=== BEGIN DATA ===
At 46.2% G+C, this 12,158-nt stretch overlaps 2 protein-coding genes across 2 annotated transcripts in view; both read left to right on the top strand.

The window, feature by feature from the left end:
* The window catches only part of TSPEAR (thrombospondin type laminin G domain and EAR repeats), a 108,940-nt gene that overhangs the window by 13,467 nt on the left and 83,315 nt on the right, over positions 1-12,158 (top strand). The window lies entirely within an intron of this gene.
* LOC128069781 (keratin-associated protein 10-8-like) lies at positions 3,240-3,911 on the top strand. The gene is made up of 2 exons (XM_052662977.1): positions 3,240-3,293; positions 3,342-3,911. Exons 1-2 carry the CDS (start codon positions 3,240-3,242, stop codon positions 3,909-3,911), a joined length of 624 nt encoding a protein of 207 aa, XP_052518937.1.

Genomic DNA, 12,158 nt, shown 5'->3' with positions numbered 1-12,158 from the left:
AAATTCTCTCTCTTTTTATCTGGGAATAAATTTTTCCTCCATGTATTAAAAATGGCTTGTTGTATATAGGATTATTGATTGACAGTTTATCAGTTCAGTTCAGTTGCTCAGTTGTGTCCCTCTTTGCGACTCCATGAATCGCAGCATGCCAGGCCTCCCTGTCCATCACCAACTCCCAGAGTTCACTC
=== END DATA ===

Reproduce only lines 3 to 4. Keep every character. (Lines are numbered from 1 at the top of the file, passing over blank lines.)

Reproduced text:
* The window catches only part of TSPEAR (thrombospondin type laminin G domain and EAR repeats), a 108,940-nt gene that overhangs the window by 13,467 nt on the left and 83,315 nt on the right, over positions 1-12,158 (top strand). The window lies entirely within an intron of this gene.
* LOC128069781 (keratin-associated protein 10-8-like) lies at positions 3,240-3,911 on the top strand. The gene is made up of 2 exons (XM_052662977.1): positions 3,240-3,293; positions 3,342-3,911. Exons 1-2 carry the CDS (start codon positions 3,240-3,242, stop codon positions 3,909-3,911), a joined length of 624 nt encoding a protein of 207 aa, XP_052518937.1.